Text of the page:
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Lunar geologists wanted

Dr Harrison Schmitt HonFGS on the Moon

Despite the dearth of extraterrestrial field trips, aspiring lunar geologists can now help to map the surface of the Moon through a citizen science project called “Moon Zoo”, writes Sue Bowler.

Following the success of projects such as Galaxy Zoo, in which volunteers classify astronomical objects observed by large telescopes, Moon Zoo is asking volunteers to examine detailed images of the lunar surface and catalogue small craters, which helps to date the surface, measure boulder distribution in order to map properties of the regolith, and to look out for any unusual geological features, such as boulder tracks, or recent impact craters that may have supplied meteorites found on Earth. The data will add to the understanding of the geological evolution of the Moon, and may be useful in planning future landing sites, for humans or robotic missions. It will also provide a database of information to compare with, for example, automatic computer-based methods of crater counting.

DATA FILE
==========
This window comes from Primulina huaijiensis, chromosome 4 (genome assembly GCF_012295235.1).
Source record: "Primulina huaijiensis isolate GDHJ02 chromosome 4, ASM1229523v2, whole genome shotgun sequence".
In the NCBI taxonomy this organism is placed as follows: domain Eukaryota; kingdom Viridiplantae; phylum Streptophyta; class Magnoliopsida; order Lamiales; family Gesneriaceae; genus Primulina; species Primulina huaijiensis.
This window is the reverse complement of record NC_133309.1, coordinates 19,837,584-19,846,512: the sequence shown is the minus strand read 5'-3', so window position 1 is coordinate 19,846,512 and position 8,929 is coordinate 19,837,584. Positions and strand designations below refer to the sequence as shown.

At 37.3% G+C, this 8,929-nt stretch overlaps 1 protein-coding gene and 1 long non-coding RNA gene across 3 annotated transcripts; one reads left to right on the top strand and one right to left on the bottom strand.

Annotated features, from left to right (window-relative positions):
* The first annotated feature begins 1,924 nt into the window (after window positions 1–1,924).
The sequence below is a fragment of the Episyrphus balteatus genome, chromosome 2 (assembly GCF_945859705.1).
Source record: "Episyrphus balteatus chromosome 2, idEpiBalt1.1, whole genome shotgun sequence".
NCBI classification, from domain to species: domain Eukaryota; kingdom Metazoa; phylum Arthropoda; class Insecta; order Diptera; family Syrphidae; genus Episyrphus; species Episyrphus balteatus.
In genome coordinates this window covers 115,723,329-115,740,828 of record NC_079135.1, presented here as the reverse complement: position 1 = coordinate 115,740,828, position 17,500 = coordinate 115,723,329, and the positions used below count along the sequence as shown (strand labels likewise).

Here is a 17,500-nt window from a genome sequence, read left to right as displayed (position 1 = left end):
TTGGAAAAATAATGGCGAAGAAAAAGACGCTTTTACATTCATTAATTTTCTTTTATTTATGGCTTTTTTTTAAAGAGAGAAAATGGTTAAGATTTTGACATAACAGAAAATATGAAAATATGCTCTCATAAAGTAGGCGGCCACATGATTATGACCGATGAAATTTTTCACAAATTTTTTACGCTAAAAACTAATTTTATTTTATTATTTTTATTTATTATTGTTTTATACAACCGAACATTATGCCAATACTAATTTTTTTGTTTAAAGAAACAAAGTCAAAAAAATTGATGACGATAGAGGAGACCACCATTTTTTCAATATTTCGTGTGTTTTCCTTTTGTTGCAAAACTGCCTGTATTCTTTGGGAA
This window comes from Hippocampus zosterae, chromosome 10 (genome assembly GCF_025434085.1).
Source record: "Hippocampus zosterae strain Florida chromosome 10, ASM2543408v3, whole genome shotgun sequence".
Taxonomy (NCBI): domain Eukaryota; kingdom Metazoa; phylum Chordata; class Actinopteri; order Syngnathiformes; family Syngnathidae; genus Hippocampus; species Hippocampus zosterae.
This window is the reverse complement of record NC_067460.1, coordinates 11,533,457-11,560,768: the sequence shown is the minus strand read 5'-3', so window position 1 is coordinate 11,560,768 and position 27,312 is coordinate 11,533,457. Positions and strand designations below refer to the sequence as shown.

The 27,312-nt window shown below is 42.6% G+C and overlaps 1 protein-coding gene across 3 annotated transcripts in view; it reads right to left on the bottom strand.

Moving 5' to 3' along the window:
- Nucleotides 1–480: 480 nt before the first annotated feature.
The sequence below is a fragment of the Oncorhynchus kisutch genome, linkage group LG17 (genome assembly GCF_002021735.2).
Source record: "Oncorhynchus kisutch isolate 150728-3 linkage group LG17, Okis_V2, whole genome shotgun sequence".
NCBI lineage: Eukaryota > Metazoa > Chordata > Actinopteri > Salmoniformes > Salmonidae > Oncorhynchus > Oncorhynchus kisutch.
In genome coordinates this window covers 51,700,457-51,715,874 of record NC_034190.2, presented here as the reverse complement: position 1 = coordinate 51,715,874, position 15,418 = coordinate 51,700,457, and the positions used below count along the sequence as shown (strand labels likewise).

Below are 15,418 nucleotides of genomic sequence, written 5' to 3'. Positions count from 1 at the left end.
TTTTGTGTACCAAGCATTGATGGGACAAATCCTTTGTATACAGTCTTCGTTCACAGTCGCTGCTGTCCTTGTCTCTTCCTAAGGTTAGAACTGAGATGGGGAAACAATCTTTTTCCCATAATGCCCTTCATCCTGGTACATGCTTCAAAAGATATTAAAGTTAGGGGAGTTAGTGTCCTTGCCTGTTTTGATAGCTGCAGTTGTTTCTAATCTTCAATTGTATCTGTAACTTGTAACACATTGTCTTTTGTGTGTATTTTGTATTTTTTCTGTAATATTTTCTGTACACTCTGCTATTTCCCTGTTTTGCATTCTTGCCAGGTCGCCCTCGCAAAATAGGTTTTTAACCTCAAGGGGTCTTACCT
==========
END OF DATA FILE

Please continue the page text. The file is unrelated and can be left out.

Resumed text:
The images that Moon Zoo uses are Planetary Data System high spatial resolution images (with associated metadata) from NASA’s Lunar Reconnaissance Orbiter Narrow Angle Camera (LROC NAC) instrument. They are so detailed that it is possible to identify boulders sampled by Apollo astronauts – and even to see the tracks of their lunar rover.

The Moon Zoo team hopes that this citizen science database will link together into a better geological history the events recorded by the lunar surface, and put in context the few ‘ground-truth’ samples from Apollo.